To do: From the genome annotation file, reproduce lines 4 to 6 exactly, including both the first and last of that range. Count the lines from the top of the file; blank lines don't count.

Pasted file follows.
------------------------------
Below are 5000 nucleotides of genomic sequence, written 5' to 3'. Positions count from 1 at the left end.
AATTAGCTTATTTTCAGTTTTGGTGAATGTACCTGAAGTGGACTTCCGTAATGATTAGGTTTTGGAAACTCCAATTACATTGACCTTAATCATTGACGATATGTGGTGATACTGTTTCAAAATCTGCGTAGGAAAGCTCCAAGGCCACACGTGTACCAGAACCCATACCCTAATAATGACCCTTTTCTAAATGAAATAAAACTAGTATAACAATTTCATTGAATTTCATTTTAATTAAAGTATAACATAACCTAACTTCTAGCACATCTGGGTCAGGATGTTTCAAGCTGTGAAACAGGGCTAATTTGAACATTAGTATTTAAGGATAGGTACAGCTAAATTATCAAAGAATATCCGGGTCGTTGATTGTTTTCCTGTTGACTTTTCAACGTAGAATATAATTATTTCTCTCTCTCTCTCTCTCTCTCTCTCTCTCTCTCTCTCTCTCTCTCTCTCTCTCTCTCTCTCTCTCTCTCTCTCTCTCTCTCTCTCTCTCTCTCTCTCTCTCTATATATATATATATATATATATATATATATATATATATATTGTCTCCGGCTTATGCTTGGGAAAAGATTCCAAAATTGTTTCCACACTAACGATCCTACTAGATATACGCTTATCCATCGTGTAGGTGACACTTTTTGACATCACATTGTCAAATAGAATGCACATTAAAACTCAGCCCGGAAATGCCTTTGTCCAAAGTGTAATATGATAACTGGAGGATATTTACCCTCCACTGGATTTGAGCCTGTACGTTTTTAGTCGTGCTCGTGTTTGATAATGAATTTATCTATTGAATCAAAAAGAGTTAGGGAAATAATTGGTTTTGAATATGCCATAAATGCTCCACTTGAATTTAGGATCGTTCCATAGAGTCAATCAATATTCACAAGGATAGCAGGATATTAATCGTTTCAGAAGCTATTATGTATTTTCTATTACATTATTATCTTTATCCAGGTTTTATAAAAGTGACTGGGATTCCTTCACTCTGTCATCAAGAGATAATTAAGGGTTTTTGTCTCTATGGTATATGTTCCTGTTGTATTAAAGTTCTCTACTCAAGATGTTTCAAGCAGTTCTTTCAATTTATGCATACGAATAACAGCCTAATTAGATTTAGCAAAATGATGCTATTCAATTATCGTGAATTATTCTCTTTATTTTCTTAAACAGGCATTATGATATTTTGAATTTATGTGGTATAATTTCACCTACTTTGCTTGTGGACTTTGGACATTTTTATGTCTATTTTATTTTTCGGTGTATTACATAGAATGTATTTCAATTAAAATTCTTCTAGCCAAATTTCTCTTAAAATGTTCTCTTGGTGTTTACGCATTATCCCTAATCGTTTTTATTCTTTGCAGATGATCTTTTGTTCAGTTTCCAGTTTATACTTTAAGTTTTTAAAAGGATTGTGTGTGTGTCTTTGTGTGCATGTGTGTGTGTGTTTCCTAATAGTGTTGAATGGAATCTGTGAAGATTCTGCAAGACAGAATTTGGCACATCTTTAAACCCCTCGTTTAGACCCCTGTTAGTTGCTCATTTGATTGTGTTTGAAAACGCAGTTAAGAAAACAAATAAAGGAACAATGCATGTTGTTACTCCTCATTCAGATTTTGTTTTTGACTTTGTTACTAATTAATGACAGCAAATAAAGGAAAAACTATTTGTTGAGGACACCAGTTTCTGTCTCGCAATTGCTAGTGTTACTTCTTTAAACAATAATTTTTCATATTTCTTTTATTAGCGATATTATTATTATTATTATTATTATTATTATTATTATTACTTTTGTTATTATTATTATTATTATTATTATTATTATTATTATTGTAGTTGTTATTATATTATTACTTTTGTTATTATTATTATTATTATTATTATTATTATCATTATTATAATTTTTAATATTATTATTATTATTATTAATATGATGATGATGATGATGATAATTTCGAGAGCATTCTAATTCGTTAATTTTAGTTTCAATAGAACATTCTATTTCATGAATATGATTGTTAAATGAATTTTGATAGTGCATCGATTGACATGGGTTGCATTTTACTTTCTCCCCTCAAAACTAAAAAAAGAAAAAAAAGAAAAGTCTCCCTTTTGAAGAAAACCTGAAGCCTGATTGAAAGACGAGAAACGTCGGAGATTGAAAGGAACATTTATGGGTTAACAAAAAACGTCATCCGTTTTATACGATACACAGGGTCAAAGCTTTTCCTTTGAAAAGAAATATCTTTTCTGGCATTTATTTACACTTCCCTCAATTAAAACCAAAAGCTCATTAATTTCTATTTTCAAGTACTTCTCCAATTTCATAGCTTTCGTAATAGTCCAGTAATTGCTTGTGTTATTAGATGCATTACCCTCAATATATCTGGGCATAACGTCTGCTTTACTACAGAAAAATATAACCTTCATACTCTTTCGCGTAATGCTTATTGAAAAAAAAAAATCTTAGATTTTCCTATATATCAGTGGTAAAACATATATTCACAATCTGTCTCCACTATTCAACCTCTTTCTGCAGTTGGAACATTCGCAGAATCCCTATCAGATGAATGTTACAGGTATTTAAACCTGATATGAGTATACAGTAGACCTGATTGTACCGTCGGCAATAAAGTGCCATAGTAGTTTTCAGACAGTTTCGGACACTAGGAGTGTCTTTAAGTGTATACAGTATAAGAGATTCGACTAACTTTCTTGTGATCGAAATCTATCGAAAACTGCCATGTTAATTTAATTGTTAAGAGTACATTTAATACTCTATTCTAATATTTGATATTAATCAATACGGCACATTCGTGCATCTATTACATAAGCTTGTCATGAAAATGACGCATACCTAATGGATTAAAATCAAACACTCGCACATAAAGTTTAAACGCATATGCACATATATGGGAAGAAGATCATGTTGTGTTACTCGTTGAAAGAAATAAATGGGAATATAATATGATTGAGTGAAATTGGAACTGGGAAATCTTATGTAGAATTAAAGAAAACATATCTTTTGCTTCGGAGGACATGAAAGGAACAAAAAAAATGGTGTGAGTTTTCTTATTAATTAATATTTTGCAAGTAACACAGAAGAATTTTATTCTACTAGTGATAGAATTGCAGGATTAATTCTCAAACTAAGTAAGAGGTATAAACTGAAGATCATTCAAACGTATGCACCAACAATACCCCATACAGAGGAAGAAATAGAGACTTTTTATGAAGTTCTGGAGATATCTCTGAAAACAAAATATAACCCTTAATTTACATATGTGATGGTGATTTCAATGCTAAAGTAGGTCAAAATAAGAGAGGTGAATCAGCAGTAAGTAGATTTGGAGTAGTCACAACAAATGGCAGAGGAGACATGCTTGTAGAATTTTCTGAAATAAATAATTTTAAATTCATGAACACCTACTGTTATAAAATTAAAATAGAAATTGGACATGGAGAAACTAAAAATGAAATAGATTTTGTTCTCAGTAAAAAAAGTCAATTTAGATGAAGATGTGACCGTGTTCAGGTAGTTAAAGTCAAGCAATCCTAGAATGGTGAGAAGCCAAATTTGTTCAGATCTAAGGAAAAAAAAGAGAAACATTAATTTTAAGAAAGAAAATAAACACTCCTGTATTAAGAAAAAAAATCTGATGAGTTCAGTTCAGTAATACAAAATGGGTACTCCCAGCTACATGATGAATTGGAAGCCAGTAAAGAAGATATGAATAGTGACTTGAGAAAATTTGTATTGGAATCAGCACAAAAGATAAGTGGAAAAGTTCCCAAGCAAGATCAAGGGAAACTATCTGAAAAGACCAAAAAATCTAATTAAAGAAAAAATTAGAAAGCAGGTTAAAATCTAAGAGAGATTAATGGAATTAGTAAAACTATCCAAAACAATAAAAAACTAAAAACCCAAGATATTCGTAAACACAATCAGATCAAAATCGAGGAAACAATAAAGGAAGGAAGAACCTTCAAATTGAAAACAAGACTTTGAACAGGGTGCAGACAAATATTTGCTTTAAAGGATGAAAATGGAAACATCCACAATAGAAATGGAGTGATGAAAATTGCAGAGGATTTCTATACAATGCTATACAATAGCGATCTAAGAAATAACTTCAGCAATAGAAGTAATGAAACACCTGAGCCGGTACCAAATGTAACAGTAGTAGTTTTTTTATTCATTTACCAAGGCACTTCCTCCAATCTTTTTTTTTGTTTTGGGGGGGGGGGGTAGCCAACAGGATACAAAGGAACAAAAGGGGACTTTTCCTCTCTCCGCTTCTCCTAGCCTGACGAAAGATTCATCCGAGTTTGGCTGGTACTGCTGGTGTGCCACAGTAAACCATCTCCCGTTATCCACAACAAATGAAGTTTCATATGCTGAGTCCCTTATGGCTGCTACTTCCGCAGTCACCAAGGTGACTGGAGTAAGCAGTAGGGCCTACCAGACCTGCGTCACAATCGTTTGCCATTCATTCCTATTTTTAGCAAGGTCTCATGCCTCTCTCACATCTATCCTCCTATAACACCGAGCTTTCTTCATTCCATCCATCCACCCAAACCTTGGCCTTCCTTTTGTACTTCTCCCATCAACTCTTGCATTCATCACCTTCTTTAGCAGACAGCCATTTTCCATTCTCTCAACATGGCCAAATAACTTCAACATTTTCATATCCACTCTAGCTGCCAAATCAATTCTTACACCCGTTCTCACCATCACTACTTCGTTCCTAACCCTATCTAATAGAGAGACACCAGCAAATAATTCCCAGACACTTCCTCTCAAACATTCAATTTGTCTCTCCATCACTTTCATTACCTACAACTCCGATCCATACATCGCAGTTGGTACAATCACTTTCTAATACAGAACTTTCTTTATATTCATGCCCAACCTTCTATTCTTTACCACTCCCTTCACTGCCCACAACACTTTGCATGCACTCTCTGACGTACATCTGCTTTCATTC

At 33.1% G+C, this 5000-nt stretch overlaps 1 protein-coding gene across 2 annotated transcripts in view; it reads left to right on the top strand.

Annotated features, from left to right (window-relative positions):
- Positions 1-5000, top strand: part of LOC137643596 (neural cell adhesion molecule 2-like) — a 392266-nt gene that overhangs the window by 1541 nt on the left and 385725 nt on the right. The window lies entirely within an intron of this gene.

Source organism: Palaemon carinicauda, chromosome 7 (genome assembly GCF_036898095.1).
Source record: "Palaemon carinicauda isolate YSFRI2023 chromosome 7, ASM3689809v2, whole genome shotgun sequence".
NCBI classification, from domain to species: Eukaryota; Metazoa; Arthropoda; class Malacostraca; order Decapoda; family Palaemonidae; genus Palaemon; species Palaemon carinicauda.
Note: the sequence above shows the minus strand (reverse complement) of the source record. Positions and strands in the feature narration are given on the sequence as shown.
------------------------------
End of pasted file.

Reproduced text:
Annotated features, from left to right (window-relative positions):
- Positions 1-5000, top strand: part of LOC137643596 (neural cell adhesion molecule 2-like) — a 392266-nt gene that overhangs the window by 1541 nt on the left and 385725 nt on the right. The window lies entirely within an intron of this gene.

Source organism: Palaemon carinicauda, chromosome 7 (genome assembly GCF_036898095.1).